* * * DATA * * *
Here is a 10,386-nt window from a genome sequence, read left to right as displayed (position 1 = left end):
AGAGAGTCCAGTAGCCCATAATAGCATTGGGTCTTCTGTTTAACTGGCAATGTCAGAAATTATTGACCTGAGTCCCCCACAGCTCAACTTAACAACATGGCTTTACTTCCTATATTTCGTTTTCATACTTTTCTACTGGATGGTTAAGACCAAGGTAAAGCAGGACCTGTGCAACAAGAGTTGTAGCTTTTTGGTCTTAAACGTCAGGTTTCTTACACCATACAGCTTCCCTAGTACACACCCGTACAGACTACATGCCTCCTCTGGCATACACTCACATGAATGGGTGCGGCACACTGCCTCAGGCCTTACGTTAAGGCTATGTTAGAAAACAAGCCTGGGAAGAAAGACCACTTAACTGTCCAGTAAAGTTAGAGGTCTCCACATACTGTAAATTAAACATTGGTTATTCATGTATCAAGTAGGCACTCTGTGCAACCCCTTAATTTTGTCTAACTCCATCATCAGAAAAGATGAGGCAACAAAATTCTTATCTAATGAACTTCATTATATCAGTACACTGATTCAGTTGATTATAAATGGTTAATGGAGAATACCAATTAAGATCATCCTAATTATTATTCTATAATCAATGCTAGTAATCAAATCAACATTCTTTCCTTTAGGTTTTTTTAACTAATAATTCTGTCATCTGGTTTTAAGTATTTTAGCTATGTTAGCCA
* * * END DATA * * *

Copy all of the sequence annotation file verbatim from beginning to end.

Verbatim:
Here is a 10,386-nt window from a genome sequence, read left to right as displayed (position 1 = left end):
AGAGAGTCCAGTAGCCCATAATAGCATTGGGTCTTCTGTTTAACTGGCAATGTCAGAAATTATTGACCTGAGTCCCCCACAGCTCAACTTAACAACATGGCTTTACTTCCTATATTTCGTTTTCATACTTTTCTACTGGATGGTTAAGACCAAGGTAAAGCAGGACCTGTGCAACAAGAGTTGTAGCTTTTTGGTCTTAAACGTCAGGTTTCTTACACCATACAGCTTCCCTAGTACACACCCGTACAGACTACATGCCTCCTCTGGCATACACTCACATGAATGGGTGCGGCACACTGCCTCAGGCCTTACGTTAAGGCTATGTTAGAAAACAAGCCTGGGAAGAAAGACCACTTAACTGTCCAGTAAAGTTAGAGGTCTCCACATACTGTAAATTAAACATTGGTTATTCATGTATCAAGTAGGCACTCTGTGCAACCCCTTAATTTTGTCTAACTCCATCATCAGAAAAGATGAGGCAACAAAATTCTTATCTAATGAACTTCATTATATCAGTACACTGATTCAGTTGATTATAAATGGTTAATGGAGAATACCAATTAAGATCATCCTAATTATTATTCTATAATCAATGCTAGTAATCAAATCAACATTCTTTCCTTTAGGTTTTTTTAACTAATAATTCTGTCATCTGGTTTTAAGTATTTTAGCTATGTTAGCCA